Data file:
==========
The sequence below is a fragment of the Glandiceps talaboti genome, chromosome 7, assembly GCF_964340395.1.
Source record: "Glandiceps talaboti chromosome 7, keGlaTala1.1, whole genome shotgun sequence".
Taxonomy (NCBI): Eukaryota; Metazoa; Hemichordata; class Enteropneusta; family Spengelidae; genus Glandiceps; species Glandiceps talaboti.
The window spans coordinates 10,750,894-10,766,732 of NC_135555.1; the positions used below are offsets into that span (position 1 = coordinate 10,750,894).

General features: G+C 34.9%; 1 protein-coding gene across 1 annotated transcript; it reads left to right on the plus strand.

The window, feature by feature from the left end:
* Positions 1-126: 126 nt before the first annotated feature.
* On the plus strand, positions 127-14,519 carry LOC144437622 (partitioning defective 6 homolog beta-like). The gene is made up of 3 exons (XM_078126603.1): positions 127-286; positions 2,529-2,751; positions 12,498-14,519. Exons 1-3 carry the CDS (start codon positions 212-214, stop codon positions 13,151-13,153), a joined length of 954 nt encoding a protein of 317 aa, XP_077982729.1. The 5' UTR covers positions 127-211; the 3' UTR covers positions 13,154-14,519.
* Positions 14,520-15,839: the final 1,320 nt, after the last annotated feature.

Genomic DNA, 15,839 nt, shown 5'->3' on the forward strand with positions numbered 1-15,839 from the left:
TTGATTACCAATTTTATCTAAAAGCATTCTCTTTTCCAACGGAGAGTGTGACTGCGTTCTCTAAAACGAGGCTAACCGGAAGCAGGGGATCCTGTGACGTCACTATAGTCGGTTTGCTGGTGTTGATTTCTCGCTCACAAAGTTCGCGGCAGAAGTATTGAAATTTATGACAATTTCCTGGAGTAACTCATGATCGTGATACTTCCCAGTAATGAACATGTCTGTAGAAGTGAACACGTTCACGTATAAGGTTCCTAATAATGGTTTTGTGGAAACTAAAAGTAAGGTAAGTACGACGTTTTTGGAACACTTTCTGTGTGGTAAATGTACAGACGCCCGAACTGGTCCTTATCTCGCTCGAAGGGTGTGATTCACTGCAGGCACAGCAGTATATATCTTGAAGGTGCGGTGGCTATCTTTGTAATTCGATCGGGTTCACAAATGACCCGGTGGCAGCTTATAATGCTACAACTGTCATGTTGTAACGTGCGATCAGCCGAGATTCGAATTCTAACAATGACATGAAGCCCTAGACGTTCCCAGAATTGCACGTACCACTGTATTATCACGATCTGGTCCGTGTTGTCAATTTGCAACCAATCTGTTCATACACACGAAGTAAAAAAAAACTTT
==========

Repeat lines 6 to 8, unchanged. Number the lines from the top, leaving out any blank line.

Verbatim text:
The window, feature by feature from the left end:
* Positions 1-126: 126 nt before the first annotated feature.
* On the plus strand, positions 127-14,519 carry LOC144437622 (partitioning defective 6 homolog beta-like). The gene is made up of 3 exons (XM_078126603.1): positions 127-286; positions 2,529-2,751; positions 12,498-14,519. Exons 1-3 carry the CDS (start codon positions 212-214, stop codon positions 13,151-13,153), a joined length of 954 nt encoding a protein of 317 aa, XP_077982729.1. The 5' UTR covers positions 127-211; the 3' UTR covers positions 13,154-14,519.